However, I found that the author cherry picked the research that suited the book topic. For instance, she recommends only a small intake of fruits due to the fructose. Her argument is that advanced glycation products are more readily synthesized from fructose than glucose. True. However, the glucose intake is much higher than that of fructose, therefore at the end of day, fruit fructose isn't much of a culprit. Additionally, one would have to eat several kilos of fruits per day in order to get sufficient AGE-forming fructose. And that over months! I want to meet the person who is doing that without "floating". Furthermore, fruits are packed with essential nutrients and antioxidants, plus the fibre these contains positively changes the uptake of fructose in the gut. And damn, they taste good!



bumble
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08 Dec 2013, 6:03 pm

I just gloss over the not so sensible sounding bits and stuff that sounds like quackery. I am not strict paleo and don't cut out fruits, legumes or even starchy veg completely. I mostly keep my diet clean of anything processed or artificial and I do wish to limit gluten as celiac disease does actually appear in my family.


I don't know about a quarter of the population having celiac disease but it is an under diagnosed condition. In my case reducing or eliminating gluten and cows dairy (i still consume some goats) pretty much gets rid of the IBS I was diagnosed with completely as well as the pale colour stools I was having an issue with a year or so ago (my dr thought it might be gallstones but I missed the scan appointment and it has ceased for the time being anyway.

Fruit is not all that great for your teeth though...our ancestors did not have the levels of tooth decay that we do as far as i can tell, indicating their diets were much lower in sugars (including fruits and fruit acids) than ours. They simply would not have always been available to them all year round, although that would have depended on where they were living.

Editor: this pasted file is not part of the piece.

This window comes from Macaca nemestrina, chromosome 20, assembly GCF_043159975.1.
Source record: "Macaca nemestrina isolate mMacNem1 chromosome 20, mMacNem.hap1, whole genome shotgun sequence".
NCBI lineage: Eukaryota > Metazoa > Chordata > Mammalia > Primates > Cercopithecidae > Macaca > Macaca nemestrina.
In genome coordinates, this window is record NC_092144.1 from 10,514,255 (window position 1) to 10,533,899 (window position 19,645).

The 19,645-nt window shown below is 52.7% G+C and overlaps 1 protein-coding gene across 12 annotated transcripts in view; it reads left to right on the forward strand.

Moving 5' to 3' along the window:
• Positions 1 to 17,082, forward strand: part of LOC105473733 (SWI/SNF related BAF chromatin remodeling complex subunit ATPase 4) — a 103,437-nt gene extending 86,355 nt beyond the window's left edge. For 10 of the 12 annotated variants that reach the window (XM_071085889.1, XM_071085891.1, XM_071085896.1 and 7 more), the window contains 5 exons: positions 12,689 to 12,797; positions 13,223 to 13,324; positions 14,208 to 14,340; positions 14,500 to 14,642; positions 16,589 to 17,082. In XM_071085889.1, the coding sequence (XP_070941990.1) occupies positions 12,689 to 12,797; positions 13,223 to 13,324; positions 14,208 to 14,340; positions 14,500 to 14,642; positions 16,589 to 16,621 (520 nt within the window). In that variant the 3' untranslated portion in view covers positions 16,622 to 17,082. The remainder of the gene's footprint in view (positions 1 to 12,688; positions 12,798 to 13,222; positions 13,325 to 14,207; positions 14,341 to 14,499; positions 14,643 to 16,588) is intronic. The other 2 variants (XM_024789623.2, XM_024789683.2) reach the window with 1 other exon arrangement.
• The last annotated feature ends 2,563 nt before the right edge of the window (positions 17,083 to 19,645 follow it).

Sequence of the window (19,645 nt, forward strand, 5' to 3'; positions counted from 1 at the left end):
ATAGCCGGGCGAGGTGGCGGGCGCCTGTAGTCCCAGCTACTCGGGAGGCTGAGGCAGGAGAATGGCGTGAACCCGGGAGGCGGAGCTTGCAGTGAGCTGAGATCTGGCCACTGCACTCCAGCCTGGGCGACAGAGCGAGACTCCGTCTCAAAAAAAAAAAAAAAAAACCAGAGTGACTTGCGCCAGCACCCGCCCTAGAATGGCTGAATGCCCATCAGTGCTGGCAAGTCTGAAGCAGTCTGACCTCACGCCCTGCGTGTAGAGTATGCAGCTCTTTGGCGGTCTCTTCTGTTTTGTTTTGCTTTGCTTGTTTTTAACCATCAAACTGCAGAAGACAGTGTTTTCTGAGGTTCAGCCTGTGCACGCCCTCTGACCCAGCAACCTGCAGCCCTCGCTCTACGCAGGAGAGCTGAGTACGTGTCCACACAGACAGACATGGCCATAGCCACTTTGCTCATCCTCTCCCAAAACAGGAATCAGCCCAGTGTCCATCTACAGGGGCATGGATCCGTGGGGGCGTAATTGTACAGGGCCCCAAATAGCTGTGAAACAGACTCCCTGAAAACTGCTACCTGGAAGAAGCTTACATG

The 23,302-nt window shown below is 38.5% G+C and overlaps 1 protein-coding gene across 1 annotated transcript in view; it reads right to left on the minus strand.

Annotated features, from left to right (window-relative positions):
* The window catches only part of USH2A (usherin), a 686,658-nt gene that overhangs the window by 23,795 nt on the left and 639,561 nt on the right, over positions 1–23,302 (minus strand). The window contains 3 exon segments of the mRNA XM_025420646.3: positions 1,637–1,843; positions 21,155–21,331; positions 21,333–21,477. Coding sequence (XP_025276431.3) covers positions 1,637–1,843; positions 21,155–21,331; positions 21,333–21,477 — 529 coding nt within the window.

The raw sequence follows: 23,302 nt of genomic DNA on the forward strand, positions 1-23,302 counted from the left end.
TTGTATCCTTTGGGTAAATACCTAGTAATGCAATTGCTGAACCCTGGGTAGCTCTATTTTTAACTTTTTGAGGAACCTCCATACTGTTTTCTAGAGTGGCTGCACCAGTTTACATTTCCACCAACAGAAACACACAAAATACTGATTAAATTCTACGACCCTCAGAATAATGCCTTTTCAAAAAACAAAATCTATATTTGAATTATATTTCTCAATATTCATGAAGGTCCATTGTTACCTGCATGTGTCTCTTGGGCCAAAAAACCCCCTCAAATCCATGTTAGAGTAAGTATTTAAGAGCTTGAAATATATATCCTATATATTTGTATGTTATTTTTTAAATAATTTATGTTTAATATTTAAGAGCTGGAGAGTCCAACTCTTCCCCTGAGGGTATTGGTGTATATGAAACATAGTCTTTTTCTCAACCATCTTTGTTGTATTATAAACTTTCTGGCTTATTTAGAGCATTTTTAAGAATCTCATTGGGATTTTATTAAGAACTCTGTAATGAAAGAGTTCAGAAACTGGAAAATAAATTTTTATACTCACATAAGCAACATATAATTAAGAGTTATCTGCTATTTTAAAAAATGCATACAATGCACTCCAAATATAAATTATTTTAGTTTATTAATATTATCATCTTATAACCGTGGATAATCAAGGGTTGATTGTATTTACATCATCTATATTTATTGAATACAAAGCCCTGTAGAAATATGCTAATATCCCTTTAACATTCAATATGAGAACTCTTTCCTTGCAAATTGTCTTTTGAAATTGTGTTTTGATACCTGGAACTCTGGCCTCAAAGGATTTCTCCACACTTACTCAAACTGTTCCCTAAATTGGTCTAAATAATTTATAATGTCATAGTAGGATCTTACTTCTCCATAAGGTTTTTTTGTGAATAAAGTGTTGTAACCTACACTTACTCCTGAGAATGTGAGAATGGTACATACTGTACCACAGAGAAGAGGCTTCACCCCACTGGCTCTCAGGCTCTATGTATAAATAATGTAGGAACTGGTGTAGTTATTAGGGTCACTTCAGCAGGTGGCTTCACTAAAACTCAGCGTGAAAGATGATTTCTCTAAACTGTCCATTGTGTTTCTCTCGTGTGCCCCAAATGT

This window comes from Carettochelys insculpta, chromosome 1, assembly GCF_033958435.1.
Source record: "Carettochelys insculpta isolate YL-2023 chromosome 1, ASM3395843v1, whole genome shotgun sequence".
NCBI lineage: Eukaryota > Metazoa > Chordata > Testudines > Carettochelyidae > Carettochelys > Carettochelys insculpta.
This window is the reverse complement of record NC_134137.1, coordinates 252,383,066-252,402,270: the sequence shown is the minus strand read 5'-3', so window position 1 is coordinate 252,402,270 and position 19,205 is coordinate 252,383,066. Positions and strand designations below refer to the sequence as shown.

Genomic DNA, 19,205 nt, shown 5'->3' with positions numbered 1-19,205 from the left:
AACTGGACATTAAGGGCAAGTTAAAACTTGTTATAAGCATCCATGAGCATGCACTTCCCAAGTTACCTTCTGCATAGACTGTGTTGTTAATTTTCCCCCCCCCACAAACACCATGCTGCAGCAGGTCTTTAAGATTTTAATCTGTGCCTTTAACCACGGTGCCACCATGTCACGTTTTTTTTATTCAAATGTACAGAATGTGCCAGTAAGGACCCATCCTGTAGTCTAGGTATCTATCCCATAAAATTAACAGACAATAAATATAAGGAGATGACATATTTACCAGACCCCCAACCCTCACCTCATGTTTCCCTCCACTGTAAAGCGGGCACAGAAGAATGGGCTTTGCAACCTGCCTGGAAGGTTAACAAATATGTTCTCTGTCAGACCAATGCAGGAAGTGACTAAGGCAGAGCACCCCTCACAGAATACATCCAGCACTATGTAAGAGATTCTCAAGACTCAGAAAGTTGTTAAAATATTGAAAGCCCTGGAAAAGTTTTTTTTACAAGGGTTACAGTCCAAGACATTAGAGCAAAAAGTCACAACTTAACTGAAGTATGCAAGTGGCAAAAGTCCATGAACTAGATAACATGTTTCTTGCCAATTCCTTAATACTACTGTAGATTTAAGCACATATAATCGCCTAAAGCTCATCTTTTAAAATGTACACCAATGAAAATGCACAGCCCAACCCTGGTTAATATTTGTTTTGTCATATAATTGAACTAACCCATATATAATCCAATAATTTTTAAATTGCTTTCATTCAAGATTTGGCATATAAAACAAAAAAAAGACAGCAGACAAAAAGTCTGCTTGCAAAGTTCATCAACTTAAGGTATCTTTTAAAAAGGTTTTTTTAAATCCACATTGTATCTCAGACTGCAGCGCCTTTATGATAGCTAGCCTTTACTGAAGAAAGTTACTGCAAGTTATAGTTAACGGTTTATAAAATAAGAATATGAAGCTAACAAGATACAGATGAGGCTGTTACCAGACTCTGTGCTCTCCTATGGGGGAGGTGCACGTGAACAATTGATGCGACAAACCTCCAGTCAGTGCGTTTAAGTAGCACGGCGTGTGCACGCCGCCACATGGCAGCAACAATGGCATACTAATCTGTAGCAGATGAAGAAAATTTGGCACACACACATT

it marvels me when I see adverts with dentists saying "the people with the healthiest diets often suffer with the most tooth decay"

Um ...Yeah, I'd question that. Teeth are important, it's one hell of an evolutionary compromise if we are genetically designed to eat a diet that rotts our teeth and gives us things like gum disease.

Sugar, including fruit sugars and acid can cause tooth decay or break down the enamel on the teeth.

Our modern society ignores our ancestry despite the fact we are virtually genetically the same as them...

I do agree with finding a diet that works for your body as an individual which is one thing this book encourages. What is a healthy diet for one may not be a healthy diet for another.

I have not gotten as far as the WI FI comments yet.



DevilKisses
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08 Dec 2013, 7:15 pm

Random42 wrote:
1) NT born with autistic traits(maybe BAP but not diagnosable) and a food sensitivity grows up very aspie-like, and definitely diagnosable. Why? He/she is physically ill causing traits to be amplified. Later, this person tries an elimination type diet in which he/she eliminates the food he/she is sensitive to. Now this person is NT with some nondiagnosable traits. Does this mean this is a cure for autism? No, the person in this example was never actually autistic but had traits worsened by being sick.


I think I am one of those people. Even though I definitely have some traits, my traits have always been atypical. I've also naturally outgrown a lot of my traits.


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Your neurodiverse (Aspie) score: 82 of 200
Your neurotypical (non-autistic) score: 124 of 200
You are very likely neurotypical


goldfish21
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08 Dec 2013, 7:18 pm

bumble wrote:
I just gloss over the not so sensible sounding bits and stuff that sounds like quackery.


I'm curious what bits you think are not so sensible and why, as well as what you think sounds like quackery and why? Feel free to pm if you don't want to go off on this tangent in this thread.